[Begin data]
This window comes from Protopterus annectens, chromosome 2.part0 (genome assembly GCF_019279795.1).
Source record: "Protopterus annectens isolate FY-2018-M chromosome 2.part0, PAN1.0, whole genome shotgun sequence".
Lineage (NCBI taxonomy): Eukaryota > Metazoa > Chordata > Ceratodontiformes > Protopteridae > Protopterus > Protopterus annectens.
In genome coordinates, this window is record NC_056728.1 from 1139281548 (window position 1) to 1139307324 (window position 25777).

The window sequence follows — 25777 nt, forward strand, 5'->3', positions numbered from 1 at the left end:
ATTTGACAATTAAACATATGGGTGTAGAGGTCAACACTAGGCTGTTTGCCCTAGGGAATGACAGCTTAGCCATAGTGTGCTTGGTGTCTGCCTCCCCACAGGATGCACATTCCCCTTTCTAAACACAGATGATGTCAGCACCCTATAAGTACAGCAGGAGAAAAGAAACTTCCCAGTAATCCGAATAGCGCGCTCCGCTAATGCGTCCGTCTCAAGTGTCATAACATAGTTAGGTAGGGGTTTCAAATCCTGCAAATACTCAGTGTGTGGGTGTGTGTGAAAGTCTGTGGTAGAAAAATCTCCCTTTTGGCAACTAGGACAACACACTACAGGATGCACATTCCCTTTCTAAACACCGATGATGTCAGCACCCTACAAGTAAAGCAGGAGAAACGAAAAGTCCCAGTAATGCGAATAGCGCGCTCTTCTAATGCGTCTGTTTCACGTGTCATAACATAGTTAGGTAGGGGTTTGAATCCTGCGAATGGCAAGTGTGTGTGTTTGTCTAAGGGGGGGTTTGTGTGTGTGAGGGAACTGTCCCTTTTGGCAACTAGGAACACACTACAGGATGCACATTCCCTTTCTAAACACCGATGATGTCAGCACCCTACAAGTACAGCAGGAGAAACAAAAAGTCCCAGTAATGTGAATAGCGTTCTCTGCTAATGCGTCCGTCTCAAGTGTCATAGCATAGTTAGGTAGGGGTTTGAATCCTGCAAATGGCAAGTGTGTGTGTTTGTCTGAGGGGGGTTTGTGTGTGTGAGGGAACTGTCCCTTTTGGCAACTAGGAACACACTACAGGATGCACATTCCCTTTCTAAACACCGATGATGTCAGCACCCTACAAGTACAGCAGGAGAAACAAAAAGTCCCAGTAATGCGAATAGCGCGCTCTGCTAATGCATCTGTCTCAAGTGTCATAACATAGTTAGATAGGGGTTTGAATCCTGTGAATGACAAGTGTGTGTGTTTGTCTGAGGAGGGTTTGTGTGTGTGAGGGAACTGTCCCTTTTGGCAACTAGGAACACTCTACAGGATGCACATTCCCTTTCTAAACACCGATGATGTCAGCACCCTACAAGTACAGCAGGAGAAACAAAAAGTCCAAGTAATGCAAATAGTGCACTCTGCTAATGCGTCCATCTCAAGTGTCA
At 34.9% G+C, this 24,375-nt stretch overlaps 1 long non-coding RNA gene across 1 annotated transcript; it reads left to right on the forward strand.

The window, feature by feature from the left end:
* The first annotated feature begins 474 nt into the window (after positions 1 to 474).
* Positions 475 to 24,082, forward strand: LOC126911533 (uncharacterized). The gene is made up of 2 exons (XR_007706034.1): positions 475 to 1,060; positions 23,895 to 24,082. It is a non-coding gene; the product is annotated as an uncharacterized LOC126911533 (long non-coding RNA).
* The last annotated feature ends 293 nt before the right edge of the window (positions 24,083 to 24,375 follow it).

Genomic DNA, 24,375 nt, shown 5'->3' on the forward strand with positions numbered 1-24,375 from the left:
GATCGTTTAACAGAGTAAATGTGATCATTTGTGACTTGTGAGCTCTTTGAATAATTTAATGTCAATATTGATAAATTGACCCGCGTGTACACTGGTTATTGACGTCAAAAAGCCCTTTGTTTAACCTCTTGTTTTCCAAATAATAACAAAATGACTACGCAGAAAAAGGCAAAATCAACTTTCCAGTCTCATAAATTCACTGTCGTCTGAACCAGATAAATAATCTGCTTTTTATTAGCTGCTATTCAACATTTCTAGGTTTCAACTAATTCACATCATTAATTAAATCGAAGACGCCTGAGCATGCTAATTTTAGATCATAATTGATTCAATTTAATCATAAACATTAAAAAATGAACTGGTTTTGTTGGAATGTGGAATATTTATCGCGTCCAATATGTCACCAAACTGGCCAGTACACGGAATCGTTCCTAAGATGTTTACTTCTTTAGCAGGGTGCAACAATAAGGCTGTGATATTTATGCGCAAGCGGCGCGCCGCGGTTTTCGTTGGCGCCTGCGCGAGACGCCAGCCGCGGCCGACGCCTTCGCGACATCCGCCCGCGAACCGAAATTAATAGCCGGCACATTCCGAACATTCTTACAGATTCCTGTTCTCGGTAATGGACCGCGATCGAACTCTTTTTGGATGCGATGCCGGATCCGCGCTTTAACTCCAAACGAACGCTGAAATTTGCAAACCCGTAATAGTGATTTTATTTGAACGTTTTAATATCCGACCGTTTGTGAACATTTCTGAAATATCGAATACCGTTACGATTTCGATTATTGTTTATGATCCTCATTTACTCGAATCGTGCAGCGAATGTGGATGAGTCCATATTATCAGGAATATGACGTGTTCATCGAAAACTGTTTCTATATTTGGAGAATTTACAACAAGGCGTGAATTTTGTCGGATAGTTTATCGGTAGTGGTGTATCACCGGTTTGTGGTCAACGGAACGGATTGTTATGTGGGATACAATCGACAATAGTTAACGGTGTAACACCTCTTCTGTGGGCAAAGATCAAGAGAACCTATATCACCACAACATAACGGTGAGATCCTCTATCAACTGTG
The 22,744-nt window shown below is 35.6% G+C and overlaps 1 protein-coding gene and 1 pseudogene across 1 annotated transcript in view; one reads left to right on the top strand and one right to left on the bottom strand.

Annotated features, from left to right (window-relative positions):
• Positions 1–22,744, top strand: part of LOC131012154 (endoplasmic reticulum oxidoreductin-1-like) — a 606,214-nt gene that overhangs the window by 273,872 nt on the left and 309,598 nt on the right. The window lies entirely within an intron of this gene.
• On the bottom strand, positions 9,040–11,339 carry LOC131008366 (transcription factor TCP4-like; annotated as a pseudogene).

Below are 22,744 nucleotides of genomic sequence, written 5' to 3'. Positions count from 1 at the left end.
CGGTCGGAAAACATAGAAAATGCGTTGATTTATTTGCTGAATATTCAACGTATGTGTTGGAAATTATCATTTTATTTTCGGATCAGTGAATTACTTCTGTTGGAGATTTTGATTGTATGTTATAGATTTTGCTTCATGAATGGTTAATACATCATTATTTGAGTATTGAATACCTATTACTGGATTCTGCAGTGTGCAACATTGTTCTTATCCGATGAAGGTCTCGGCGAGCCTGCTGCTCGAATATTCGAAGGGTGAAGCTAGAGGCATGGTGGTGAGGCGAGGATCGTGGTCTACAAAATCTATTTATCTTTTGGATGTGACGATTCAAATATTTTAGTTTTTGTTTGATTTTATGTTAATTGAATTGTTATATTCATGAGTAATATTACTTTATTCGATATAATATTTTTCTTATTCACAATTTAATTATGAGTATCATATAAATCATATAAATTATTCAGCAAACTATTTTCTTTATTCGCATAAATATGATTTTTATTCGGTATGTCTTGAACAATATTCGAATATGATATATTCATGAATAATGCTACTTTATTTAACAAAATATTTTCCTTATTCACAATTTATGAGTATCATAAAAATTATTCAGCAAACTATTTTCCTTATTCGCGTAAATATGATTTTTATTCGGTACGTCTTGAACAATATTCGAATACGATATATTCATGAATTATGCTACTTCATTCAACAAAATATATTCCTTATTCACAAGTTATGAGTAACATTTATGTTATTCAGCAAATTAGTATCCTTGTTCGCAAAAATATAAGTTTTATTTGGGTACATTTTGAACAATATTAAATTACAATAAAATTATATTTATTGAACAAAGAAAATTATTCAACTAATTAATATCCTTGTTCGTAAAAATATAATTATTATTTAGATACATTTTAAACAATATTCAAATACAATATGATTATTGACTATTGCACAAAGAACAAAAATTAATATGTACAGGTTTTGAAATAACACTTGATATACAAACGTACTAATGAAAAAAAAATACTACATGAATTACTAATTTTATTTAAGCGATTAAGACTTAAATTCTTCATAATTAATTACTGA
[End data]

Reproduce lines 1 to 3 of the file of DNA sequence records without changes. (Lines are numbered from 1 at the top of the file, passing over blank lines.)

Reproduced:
This window comes from Protopterus annectens, chromosome 2.part0 (genome assembly GCF_019279795.1).
Source record: "Protopterus annectens isolate FY-2018-M chromosome 2.part0, PAN1.0, whole genome shotgun sequence".
Lineage (NCBI taxonomy): Eukaryota > Metazoa > Chordata > Ceratodontiformes > Protopteridae > Protopterus > Protopterus annectens.